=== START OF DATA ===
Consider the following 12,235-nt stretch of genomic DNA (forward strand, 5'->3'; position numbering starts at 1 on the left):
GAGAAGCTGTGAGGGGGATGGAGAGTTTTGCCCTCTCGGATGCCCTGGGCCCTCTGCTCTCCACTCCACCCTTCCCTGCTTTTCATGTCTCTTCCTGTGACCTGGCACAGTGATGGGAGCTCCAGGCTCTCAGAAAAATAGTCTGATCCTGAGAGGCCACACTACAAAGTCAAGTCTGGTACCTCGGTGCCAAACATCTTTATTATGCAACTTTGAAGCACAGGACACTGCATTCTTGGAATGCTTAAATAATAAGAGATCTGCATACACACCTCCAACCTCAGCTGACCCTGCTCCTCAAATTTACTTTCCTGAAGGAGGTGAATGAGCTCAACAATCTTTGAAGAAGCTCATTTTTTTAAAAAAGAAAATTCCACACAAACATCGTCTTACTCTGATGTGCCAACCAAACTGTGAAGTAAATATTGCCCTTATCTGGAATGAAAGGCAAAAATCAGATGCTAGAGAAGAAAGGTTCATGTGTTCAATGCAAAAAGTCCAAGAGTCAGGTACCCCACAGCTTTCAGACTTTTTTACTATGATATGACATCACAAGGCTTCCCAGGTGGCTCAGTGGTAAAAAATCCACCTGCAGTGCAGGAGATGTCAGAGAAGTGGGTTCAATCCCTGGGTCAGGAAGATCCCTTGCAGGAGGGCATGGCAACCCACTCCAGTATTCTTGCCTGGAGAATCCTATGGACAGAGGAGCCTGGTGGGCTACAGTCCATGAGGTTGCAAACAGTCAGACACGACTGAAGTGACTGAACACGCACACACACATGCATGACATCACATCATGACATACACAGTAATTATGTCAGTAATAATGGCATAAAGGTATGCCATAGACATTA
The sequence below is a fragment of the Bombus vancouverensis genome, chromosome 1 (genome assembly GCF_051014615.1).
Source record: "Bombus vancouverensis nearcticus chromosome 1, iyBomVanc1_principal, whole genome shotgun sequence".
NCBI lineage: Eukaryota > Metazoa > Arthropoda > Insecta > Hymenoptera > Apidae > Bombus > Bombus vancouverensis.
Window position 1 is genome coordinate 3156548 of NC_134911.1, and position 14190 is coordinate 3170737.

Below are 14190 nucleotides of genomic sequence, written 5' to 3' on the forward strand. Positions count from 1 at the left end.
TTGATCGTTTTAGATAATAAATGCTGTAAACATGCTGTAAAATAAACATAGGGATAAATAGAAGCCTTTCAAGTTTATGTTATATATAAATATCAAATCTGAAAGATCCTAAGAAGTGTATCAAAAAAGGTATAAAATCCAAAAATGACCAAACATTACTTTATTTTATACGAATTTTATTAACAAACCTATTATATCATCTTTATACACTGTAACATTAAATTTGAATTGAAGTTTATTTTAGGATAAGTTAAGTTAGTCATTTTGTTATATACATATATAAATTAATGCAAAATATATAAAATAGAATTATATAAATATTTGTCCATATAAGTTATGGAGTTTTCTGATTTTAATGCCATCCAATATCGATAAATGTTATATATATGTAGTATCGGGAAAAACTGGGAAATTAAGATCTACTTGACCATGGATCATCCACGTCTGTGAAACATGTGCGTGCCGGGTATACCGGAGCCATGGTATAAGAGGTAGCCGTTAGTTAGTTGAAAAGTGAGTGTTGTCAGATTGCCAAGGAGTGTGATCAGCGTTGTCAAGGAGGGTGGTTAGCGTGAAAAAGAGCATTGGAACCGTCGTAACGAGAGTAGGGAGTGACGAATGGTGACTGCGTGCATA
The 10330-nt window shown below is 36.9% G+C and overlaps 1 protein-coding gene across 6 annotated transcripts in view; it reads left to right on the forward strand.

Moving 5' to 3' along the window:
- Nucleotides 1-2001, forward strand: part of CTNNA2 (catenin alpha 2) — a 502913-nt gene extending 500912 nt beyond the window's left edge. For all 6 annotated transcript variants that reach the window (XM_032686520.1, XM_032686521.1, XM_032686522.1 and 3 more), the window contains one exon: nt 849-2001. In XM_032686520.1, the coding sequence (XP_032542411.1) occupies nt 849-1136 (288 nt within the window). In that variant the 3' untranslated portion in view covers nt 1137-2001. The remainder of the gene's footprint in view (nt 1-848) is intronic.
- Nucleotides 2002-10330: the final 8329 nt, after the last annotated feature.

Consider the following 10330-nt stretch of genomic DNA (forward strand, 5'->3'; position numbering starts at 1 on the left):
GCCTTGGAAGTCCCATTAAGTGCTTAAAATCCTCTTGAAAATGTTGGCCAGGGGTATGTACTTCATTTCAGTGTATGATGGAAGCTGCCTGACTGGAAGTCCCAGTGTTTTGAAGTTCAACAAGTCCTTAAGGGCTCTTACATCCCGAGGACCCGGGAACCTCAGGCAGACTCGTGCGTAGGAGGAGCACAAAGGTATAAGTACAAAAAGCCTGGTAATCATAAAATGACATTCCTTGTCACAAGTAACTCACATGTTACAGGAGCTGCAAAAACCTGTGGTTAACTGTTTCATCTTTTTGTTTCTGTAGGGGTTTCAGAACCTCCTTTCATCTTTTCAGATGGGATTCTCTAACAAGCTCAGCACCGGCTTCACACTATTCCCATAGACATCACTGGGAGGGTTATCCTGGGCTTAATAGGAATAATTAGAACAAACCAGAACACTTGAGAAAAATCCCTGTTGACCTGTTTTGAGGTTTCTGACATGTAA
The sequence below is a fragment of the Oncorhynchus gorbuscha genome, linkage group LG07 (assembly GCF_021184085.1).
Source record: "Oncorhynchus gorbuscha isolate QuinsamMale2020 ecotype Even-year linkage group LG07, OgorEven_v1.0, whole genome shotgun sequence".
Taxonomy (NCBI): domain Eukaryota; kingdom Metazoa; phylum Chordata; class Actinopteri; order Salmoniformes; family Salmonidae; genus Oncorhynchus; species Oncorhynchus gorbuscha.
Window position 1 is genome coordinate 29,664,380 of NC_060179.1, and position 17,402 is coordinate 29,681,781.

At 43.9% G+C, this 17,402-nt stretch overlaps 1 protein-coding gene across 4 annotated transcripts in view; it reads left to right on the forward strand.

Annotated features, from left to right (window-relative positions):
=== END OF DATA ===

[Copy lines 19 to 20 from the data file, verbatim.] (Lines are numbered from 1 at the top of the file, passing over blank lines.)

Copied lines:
At 43.9% G+C, this 17,402-nt stretch overlaps 1 protein-coding gene across 4 annotated transcripts in view; it reads left to right on the forward strand.

Annotated features, from left to right (window-relative positions):